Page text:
Articles Mast

From Draft NOtices, July-September 2014

Report Exposes Mistreatment of GIs by Fort Hood Leadership

Testimonies recount unethical health care practices, command disregard of medical advice, and violations of base policy.

— Rena Guay and Kathleen Gilberd

This Memorial Day, a national group of Iraq and Afghanistan veterans and their supporters marked the solemn holiday by exposing unethical healthcare practices at the largest Army post in the country, Fort Hood. Commanders with no medical training deploying ill and injured soldiers against doctors’ recommendations are among the shocking discoveries revealed in the groundbreaking report, Operation Recovery: Fort Hood Soldiers and Veterans Testify on the Right to Heal (also referred to as the Fort Hood Testimony Report).

The report is the product of months of investigation and compilation by its authors: Iraq Veterans Against the War (IVAW), Under the Hood Café and Resource Center, and Civilian Soldier Alliance. The National Lawyers Guild’s Military Law Task Force contributed legal support, analysis of regulations, and assistance in developing recommendations.

The report culminates three years of sustained outreach in the Fort Hood community, and contains in-depth testimony from 31 Ford Hood soldiers, veterans and family members. Additionally, it includes a series of findings and recommendations for the Fort Hood command and the Department of Defense. This report provides a snapshot in time of a military base at the height of the deployment cycle and during the recent drawdown, and it exposes the challenges that servicemembers face in a military that has been at war for more than a decade. While the report focuses on Fort Hood, it reflects problems endemic to the Army as a whole as well as to the other branches of the military.

Expressing amazement at the negligent deployment practices soldiers experienced, Chas Jacquier, Fort Hood Army veteran and a testifier in the report, said, “Prior to going, our unit was so low in numbers that we actually took soldiers into Afghanistan who were on crutches. We’re walking fifteen, twenty klicks a day at 10,000 feet elevation through the mountains. The guy just got off crutches and you expect him to be able to do that?”
Just a few of the findings include:

  • Overmedication of troops and routinely deploying servicemembers who are prescribed with psychotropic drugs.
  • Aggressive disciplinary measures and discharges of ill and injured soldiers since the drawdown began, often for displaying symptoms of Post-Traumatic Stress Disorder or Traumatic Brain Injury.
  • An almost total lack of enforcement of base policies designed to eliminate stigma towards servicemembers seeking medical help and requiring commands to follow doctors’ recommendations.

Recommendations in the report include:

  • Ensuring respect for soldiers’ profiles (medical assessments of soldiers’ physical and mental conditions with doctors’ recommendations for duty limitations).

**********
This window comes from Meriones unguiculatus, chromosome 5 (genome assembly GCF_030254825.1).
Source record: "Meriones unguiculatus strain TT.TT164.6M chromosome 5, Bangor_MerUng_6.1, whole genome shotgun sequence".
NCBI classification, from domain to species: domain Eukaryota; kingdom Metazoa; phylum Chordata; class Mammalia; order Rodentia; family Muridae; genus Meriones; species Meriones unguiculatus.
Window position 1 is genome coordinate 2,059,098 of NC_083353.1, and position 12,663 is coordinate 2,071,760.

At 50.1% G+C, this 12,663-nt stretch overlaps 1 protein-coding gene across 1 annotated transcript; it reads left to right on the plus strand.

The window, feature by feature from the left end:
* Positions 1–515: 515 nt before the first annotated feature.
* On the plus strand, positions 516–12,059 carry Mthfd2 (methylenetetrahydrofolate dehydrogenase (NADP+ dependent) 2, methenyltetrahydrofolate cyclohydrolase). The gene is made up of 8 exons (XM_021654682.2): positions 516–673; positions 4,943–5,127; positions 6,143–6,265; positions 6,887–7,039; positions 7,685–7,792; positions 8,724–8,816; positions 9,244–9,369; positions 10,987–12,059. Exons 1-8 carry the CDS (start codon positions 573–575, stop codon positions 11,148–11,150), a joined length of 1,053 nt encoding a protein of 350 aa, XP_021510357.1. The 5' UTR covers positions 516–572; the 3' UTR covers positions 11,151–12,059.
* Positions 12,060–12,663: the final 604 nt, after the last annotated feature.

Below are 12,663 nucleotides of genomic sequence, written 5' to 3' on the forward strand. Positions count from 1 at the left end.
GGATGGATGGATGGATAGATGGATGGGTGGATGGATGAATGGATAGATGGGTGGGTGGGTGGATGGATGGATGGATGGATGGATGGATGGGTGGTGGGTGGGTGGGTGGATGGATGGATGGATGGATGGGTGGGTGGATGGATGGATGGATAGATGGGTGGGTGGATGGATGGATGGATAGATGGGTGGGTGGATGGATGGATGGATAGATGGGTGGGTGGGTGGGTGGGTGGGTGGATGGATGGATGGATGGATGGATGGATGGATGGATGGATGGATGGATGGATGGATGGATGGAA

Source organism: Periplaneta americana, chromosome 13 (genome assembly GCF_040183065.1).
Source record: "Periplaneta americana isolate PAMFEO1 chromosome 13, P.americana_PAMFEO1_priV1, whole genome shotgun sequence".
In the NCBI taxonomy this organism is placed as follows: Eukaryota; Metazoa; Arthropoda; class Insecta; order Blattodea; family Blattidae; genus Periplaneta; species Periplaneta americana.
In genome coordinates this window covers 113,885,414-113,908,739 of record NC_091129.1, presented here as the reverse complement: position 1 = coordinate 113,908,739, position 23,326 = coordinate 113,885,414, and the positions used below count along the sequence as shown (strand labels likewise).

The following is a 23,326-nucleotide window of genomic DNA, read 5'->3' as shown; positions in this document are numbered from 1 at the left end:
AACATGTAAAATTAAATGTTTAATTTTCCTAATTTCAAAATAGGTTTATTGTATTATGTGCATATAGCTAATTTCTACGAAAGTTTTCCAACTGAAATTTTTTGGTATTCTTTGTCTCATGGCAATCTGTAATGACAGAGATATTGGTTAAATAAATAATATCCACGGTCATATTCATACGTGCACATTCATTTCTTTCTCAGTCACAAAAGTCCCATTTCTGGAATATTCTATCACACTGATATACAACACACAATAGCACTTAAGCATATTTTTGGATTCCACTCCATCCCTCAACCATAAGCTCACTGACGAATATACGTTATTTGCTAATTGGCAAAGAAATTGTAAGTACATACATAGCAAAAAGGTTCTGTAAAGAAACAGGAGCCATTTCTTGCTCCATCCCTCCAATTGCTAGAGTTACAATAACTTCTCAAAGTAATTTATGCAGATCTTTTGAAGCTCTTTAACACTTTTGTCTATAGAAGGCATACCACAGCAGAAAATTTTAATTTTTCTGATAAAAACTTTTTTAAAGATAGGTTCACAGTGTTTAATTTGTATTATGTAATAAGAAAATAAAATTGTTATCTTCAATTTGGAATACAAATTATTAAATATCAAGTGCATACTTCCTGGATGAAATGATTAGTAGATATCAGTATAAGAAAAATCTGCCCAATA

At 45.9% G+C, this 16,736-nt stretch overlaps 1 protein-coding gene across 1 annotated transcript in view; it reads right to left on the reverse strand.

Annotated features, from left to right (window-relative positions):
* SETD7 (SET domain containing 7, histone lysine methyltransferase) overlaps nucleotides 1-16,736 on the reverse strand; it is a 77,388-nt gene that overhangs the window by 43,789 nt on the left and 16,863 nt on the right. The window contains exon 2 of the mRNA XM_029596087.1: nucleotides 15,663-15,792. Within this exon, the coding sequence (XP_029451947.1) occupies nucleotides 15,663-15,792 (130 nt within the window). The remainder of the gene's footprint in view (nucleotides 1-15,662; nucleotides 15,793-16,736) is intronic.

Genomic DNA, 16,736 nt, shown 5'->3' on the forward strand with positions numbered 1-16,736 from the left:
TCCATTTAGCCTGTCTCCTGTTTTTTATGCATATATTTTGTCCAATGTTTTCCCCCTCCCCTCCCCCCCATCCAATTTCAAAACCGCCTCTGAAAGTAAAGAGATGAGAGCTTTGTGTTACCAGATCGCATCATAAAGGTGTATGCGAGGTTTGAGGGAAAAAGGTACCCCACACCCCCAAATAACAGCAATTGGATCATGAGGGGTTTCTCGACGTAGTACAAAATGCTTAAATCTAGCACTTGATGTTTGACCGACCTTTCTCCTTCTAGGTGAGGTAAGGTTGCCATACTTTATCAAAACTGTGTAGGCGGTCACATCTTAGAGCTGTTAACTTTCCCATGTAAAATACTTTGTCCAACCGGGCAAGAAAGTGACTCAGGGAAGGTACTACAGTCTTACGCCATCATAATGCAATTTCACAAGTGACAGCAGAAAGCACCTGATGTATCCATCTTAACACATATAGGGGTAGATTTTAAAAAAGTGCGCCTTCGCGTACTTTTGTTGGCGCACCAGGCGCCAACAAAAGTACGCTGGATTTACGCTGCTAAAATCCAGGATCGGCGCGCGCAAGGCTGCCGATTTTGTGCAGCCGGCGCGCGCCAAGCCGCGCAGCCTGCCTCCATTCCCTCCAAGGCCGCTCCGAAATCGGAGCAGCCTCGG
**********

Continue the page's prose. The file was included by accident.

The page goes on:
• Eliminating the culture of stigma that leads to harassment of servicemembers with medical problems, particularly if they seek medical treatment.
  • Stopping improper discharge processes that lead to other-than-honorable discharges based on symptoms of physical or psychiatric problems, rather than medical discharge or retirement.
  • Preventing deployment of soldiers against doctors’ orders, and against Department of Defense regulations setting out deployment-limiting medical and psychiatric conditions.
  • Ending multiple deployments, which increase the risk of Post-Traumatic Stress Disorder and other conditions.
  • Ending the practice of over-medicating soldiers, particularly with combinations of psychotropic drugs.
  • Ensuring that soldiers have full access to adequate physical and mental health care.
  • Ending commander discretion in military sexual trauma cases (where commanders currently have complete authority to decide whether or not to prosecute offenders, transfer assault survivors away from offenders, or to take legal action against survivors for minor “collateral” misconduct).
  • Ensuring confidentiality of medical records and information.
  • Strengthening support for military spouses and families.
  • Reinforcing soldier care by commands and developing mechanisms to hold commands accountable for care of troops.
  • Providing adequate veteran health care.
  • Initiating accountability and reparation processes not only for U.S. servicemembers, but also for Iraqi and Afghan civilians who suffer toxic health effects or injury as a result of the wars.

This comprehensive report sheds light on the legacy of two wars characterized by multiple deployments, overmedication of troops, and a military culture that highly stigmatizes mental health care and other medical care. It helps to explain why the VA is deeply overwhelmed in processing claims and why the veteran community has such a dramatically high suicide rate. The testimony and findings show intentional disregard for servicemembers’ health in the drive to commit troops to war, coupled with a willingness to discard troops without benefits when they become too ill to serve or are no longer needed.

The Fort Hood Testimony Report is available at the following website with searchable sections: For the Executive Summary, see underthehood-café.org/2014/05/announcing-the-fort-hood-report/.

This article is adapted from one published in the June, 2014, issue of the Military Law Task Force journal, On Watch.

This article is from Draft NOtices, the newsletter of the Committee Opposed to Militarism and the Draft (



About Us - Articles - Draft NOtices - Youth - Militarism - Publications -Links - Contact - Home